As a young bride, she couldn’t wear her dream wedding dress because of her race, 70 years later she did


Martha Trucker always dreamed of wearing a classic white dress on her wedding day. But when she was getting married in 1952, she was prevented from entering a bridal shop because of her race.

As a black woman in Birmingham, Alabama, she was forbidden to try on the dress of her dreams: an embroidered white dress with a lace top and long sleeves. Back then, “I wasn’t even thinking about buying a wedding dress because I knew I couldn’t go into the store,” said Trucker, now 94.

There were no black bridal shops in the city, she said, and white retail store owners didn’t allow black people to try on clothes. “If you bought something you had to go to the basement and get used things,” she said.

Jim Crow laws in Birmingham also prohibited her from being served in the same restaurant or traveling in the same vehicle as white people. Blacks were also prohibited from playing games like checkers with white people.

Trucker and her husband were married in a simple ceremony in the pastor’s house. Not having had a wedding or traditional dress has been a sore point since then. “It’s always saddened me because I felt like I should have been able to wear it if I wanted to,” she said.

But recently, Trucker’s wish to wear a wedding dress finally came true, when her family took her to a bridal shop for her long-awaited dress fitting almost 70 years after her wedding day.

The idea came from her granddaughter, Angela Strozier, 46, when they were watching the 1988 movie, “A Prince in New York.” During the wedding scene, Trucker, who has four children, eleven grandchildren, 18 great-grandchildren, and a great-great-grandson, turned to her granddaughter and said, “I’ve always wanted to wear a wedding dress. I’ve been waiting a long time since I got married.”

Strozier has heard stories about the racism and ridicule her grandparents had to endure, but as of yet, she was unaware that her grandmother never had a chance to try on a wedding dress, simply because she was black.

“It’s a terrible reason she couldn’t,” Strozier said. “It impacted me and motivated me to achieve it.”

After Trucker made that comment about longing to wear a wedding dress, Strozier booked an appointment at David’s Bridal in Hoover, Alabama, for a dress fitting. She described her grandmother as “a giver” who has dedicated her life to defending the right to vote. In 1963, Trucker became a poll worker, a duty she proudly held until after the 2020 election, which she decided would be her last season.

While caring for her children, Trucker worked as a housekeeper for several years, as well as in a nutrition department at a high school, before she retired in the mid-1970s. She also taught singing classes and was in various gospel groups throughout her life. She is currently the oldest member of the choir at her church.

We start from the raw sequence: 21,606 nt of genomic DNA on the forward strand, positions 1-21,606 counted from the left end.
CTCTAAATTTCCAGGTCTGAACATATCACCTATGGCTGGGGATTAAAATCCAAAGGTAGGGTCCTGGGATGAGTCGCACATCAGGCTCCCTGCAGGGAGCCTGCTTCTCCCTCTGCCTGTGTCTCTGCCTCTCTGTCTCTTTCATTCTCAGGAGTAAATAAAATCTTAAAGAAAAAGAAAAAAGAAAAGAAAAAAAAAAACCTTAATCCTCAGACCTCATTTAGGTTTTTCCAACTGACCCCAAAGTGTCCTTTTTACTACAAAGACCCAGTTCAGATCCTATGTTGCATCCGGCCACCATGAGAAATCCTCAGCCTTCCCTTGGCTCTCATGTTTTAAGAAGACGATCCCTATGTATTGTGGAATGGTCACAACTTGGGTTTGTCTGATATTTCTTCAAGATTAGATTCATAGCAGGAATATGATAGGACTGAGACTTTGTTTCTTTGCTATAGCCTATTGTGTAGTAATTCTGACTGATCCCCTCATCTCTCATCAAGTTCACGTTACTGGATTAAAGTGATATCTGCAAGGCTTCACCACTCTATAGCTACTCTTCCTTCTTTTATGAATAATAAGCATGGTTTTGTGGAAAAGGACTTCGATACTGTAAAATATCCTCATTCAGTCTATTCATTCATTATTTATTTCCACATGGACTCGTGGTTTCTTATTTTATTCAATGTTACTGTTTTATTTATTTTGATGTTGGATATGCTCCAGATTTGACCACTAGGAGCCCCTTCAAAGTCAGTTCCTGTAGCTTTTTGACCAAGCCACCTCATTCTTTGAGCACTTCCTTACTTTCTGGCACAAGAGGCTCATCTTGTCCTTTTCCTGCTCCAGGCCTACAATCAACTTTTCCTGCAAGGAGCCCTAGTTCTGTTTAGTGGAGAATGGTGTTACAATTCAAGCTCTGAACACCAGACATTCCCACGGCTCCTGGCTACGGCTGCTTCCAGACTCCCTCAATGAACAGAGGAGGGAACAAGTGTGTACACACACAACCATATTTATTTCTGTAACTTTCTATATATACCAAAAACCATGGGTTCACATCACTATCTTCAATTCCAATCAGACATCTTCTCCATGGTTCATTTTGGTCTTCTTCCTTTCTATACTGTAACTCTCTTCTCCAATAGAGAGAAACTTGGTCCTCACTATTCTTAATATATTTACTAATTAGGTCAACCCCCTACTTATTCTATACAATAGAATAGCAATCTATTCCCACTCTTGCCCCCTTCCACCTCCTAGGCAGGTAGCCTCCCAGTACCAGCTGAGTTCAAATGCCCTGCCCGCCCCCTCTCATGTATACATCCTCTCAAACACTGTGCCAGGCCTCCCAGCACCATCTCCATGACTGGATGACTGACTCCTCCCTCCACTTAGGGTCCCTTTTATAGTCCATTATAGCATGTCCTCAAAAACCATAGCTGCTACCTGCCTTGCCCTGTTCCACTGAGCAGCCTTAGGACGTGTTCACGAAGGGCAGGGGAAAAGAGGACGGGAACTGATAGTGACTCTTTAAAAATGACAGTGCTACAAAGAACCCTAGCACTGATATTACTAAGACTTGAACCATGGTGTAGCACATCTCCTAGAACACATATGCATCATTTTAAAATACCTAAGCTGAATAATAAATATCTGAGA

Trucker is a huge sports fan too, especially a basketball fan, her favorite NBA player is Stephen Curry. She said that she has never missed a party for her children, grandchildren, or great-grandchildren.

“She’s a hero,” Strozier said, “Whatever she says she wants to do, we’ll try to do it for her.”

The appointment to the bridal shop was scheduled for 1:30 p.m. on July 3, and before taking her grandmother to the store, Strozier had lunch with her and arranged to have her makeup done.

By the time they arrived at David’s Bridal, Trucker felt like a radiant bride-to-be, she said. “I was very excited,” she added.

Mary Adams, a wedding stylist at David’s Bridal, gave Tucker a tour of the store and chatted with her about what she had in mind for her dream dress. Although it was clear that Tucker would not buy a dress, Adams said she took the selection process seriously like any bride.

“When I heard her story, everything became more special,” said the 28-year-old Adams. ” Being a young black woman, I felt sorry that she did not get the experience that every young woman expects: her wedding day.”

The opportunity to help Tucker fulfill her old wish, she said, was “an honor.”

Not having had a wedding or traditional dress has been a sore point since then. 
for Martha Tucker (Photo: Angela Strozier)

Shortly after the appointment, Trucker pointed to a particular dress on a mannequin and enthusiastically declared, “That dress has my name on it.” When she came out of the dressing rooms, she was wearing the V-neck dress, sparkling sequin lace, sheer sleeves, and crystal beads at the waist. “My dream came true,” she said.

Both her family and friends gathered around. “She came out and the tears started,” Strozier recalled. “I thought she looked like a doll. She smiled really big and made my heart smile. It was a priceless experience ”.

“Everyone was amazed. It was a precious moment,” echoed Erica Trucker, 36, one of Trucker’s granddaughters who attended the appointment. “Every part of me was happy that she was happy. I know what it means to her, and that’s why it meant a lot to me.”

The bridal shop staff said the experience was deeply moving, and memorable, for them too. “She was absolutely stunning,” Adams said. “The whole store lit up,” she added.

But no one was more delighted than Trucker, who tried on a second dress in a similar style and even put on a garter.

“It made me feel like a real bride. I wish I had been in that dress when I got married,” said Trucker, whose husband passed away in 1975.” I wish he could have seen me in it.”

However, she decided that it is better late than never. “I always said that before I left this world, I was going to wear a wedding dress,” Trucker said. “And I’m glad I did”.


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